Currently, nearly 22% of doctors practicing in the U.S. have received their medical degrees from other countries. According to the American Nurses Association, estimates show that by 2025 the U.S. healthcare system will experience a shortfall of 260,000 registered nurses. These are real deficits. 

If we fail to make the right decisions today and if we give in to the current deficit hysteria, we will be guaranteeing that our current problems will be compounded many times over by 2032. It is the most vulnerable members of society that will end up suffering the most, namely the elderly, the poor, the homeless, the chronically unemployed, women, and ethnic minorities (not to mention the developing countries that will experience a more rapid brain drain). The solutions are available to us today. We must reset our economic and social priorities to alleviate the suffering of the poor in the short term and invest in science, education, innovation, and infrastructure in order to avoid a catastrophe in the long run.

 

* Dr. Fadhel Kaboub is an Assistant Professor of Economics at Denison University (OH) and a Research Associate at the Levy Economics Institute (NY) and the Center for Full Employment and Price Stability (MO). His research focuses on job creation programs, monetary theory and policy, and the political economy of the Middle East. For more on his work, visit www.kaboub.com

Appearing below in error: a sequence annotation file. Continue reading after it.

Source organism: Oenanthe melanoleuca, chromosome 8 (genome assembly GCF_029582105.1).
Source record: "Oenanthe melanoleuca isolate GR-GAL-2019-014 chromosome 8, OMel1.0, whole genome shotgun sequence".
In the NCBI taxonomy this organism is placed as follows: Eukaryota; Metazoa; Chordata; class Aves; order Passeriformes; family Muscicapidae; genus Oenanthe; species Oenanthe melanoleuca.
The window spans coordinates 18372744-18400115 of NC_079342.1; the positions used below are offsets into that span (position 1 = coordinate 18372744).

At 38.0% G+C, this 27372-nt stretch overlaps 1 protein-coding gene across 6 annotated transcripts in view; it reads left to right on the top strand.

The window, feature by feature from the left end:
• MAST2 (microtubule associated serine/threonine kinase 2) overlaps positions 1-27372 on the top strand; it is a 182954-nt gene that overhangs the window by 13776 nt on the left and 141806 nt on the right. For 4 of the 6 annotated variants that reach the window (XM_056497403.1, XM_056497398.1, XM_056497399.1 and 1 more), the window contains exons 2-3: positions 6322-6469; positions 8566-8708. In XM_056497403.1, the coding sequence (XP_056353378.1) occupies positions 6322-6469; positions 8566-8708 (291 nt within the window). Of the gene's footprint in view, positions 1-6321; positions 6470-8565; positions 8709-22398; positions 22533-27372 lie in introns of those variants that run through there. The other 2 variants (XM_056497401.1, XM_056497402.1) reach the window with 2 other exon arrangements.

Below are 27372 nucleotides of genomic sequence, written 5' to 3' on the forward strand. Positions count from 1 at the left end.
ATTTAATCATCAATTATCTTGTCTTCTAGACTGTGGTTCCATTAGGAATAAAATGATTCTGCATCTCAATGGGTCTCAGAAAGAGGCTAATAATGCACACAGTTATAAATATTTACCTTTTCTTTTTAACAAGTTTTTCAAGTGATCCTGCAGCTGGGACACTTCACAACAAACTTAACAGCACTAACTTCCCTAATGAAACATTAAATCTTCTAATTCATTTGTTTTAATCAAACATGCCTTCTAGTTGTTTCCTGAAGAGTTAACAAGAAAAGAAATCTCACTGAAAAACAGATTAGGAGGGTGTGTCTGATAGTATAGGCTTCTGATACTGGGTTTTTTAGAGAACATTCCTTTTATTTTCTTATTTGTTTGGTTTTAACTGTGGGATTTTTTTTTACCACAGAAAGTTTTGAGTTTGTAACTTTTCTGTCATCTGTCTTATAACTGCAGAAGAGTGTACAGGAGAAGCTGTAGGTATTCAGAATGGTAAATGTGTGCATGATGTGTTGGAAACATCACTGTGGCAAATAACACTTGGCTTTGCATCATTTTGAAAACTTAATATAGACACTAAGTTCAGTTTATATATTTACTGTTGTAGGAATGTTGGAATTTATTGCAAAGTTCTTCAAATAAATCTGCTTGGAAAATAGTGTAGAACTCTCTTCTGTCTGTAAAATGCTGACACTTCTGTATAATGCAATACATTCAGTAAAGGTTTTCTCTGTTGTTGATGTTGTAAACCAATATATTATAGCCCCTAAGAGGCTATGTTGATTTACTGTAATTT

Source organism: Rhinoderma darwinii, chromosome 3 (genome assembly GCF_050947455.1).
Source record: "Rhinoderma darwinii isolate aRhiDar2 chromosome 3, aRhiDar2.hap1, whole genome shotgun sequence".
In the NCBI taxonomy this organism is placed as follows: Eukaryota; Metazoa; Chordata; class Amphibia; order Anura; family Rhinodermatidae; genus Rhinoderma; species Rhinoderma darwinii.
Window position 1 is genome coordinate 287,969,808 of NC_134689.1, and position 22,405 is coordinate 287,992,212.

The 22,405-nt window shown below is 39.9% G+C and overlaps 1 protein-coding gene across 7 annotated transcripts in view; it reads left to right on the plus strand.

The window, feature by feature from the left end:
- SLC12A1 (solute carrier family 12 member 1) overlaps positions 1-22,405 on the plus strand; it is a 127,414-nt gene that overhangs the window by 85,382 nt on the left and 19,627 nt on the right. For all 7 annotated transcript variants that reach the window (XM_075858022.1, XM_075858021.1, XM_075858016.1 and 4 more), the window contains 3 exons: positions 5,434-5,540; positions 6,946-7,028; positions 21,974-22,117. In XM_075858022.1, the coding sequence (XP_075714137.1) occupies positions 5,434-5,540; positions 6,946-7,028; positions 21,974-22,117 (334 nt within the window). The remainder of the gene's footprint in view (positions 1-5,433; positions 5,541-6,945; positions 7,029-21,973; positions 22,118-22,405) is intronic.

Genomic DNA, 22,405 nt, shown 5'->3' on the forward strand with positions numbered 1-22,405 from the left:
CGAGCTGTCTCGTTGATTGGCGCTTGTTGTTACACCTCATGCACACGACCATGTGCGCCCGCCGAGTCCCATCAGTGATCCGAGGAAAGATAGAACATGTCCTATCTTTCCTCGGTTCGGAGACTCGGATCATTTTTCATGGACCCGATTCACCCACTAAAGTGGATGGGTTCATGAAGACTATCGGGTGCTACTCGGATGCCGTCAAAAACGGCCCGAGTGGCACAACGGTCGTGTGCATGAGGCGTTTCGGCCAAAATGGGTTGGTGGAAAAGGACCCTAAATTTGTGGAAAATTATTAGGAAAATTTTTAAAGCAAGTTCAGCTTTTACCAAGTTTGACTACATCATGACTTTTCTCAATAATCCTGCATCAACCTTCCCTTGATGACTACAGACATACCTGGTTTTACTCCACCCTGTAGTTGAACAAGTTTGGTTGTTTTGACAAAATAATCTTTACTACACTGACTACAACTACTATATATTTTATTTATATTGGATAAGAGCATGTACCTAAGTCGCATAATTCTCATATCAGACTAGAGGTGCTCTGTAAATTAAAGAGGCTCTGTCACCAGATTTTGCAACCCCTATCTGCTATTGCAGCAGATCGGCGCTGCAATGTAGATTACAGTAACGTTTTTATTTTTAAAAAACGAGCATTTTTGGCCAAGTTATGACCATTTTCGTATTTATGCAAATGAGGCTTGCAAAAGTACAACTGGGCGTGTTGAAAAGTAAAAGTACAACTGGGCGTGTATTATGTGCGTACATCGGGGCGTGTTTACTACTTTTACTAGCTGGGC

16 responses to “Attention: Deficit Disorder and the Real Crisis Ahead

  1. charles fasola

    “The lack of foresight that has overshadowed the public policy debate both at the federal as well as state and local government level is pushing the United States into a spending cuts frenzy aimed at balancing budgets and paying down the debt. This could potentially be the biggest mistake of our generation.”

    The above is a very narrow minded statement indeed. The lack of foresight is contrived. It results from the capture of the legislative and judicial processes by the FIRE sector and billionaire elites. Balancing budgets, removing money from the public and funneling it to the rentiers, is a planned exercise. Paying down debt results in more money available for the creation of greater debt through loans. The money can be utilized to pump up asset prices instead of improving society. There is no lack of foresight on the part of those pulling the strings of government. Their plan was planned and set into motion decades ago.

  2. Bravo! That was very well said, e.g. “The only way for society to offer a comfortable retirement to the elderly is by making sure that the workforce of 2032 is as skilled and productive as possible, and has access to the most up-to-date technological and logistical infrastructure, especially when it comes to medical services. The problem, however, is that such a sophisticated workforce can only be created if we invest in education, research and development, and public infrastructure today! “